The magical and mighty molecule called 5-methoxydimethyltryptamine (5-MeO-DMT) mesmerizes us with its potent, visionary properties. Those who explore its mystical healing dexterity report wanting to “connect with all that is, transcendence, downloading universal knowledge, and understanding of self.”  These intentions have led to the moniker of “god molecule.” In fact, The Church of the Tree of Life considered 5-MeO-DMT a sacrament.
In addition to transcendent, otherworldly properties, psychedelic molecules like 5-MeO-DMT have been of resurgent interest for their ability to quickly reverse mental illnesses like post-traumatic stress disorder, depression, anxiety, and for the role they can play during end-of-life treatments. [2-4]
5-MeO-DMT is most commonly associated with the Sonoran Desert toad. Secretions of its parotid gland are obtained via squeezing the gland and catching the milky white product against something like a glass sheet. Once depleted, the toad requires 4-6 weeks to replenish its stock.
Just a single inhalation of the toad secretion has been linked to decreased depression and anxiety as well as a concomitant increase in mindfulness and the quality of and satisfaction with life.  The trouble is that with the soaring interest in faster options for controlling and changing one’s mindset, coupled with the medicinal prowess that 5-MeO-DMT offers, a sizeable stockpile of the toad secretion is needed.
A 2020 study evaluated the chemical synthesis of 5-MeO-DMT such that a product with known purity and strength could be obtained.  In addition, freebasing 5-MeO-DMT isn’t considered to be a “pharmaceutically acceptable approach.” Although inhaling a dry powder, applying a transdermal, or using intravenously injected 5-MeO-DMT are possibilities, these researchers sought an intramuscular injection. Previous studies have demonstrated the “advantageous duration of action compared to the intense rapid-onset produced by other intraperitoneal routes.”
A precise 20 mg/mL solution containing saline, excipients, and between 2-15 mg of 5-MeO-DMT provided a stable preparation, unlike the freebase form which has limited water solubility and can degrade when exposed to oxygen. To mitigate water solubility issues, the researchers explored 5-MeO-DMT salts, including hydrochloride, sulfate, fumarate, and succinate forms. The sulfate form produced an undesirable gum. The hydrochloride salt produced a crystalline solid, but it readily absorbed moisture from the environment, becoming a liquid under higher humidity.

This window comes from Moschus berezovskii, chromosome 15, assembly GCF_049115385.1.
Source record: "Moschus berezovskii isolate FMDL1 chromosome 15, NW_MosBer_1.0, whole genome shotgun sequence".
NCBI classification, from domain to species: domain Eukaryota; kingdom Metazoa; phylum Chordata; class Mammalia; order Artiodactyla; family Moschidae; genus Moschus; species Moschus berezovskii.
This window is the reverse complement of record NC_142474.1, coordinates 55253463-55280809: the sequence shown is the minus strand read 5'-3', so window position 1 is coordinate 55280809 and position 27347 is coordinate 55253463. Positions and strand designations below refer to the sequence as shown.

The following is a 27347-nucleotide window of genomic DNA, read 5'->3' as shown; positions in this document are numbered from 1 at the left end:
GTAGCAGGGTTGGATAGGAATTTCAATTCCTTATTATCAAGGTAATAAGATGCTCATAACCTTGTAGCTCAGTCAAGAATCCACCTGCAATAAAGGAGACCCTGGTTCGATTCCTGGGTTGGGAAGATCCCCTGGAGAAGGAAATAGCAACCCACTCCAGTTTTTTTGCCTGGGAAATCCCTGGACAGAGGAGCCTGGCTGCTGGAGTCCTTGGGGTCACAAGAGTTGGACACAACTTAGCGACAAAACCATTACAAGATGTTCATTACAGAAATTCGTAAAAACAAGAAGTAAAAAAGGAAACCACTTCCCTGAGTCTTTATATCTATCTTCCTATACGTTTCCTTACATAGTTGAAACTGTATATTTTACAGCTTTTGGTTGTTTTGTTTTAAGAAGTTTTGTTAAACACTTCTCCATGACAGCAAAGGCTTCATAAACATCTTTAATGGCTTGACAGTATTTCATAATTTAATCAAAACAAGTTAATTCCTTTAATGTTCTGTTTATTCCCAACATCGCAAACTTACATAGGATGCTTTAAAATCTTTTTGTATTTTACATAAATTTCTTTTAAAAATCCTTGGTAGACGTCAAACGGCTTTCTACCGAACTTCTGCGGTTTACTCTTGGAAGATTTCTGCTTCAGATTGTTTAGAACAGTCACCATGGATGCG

The fumarate and succinate forms were adequate, however, due to the possible reactivity of fumaric acid when sterilizing by autoclave, the researchers nominated the succinate salt. Their synthesis and subsequent processing steps led to >98% purity but there was a noticeable color variation due to varied lots of a reagent, so, much like in cannabis processing, the researchers turned to activated charcoal to clean up the color. This process produced a 49% yield of 5-MeO-DMT (136 g), therefore, augmenting the yield is a future goal of the research team.
A 2004 survey by the International Union for Conservation of Nature didn’t place the Sonoran Desert toad on the endangered list, but interest in harvesting 5-MeO-DMT have exploited toad populations. Other studies have pointed to chemically synthesized 5-MeO-DMT as having significant ecological importance. 
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Image Credit: Sherwood AM, Claveau R, Lancelotta R, Kaylo KW, and Lenoch K. Synthesis and characterization of 5-MeO-DMT succinate for clinical use. ACS Omega. 2020;5:32067-32075.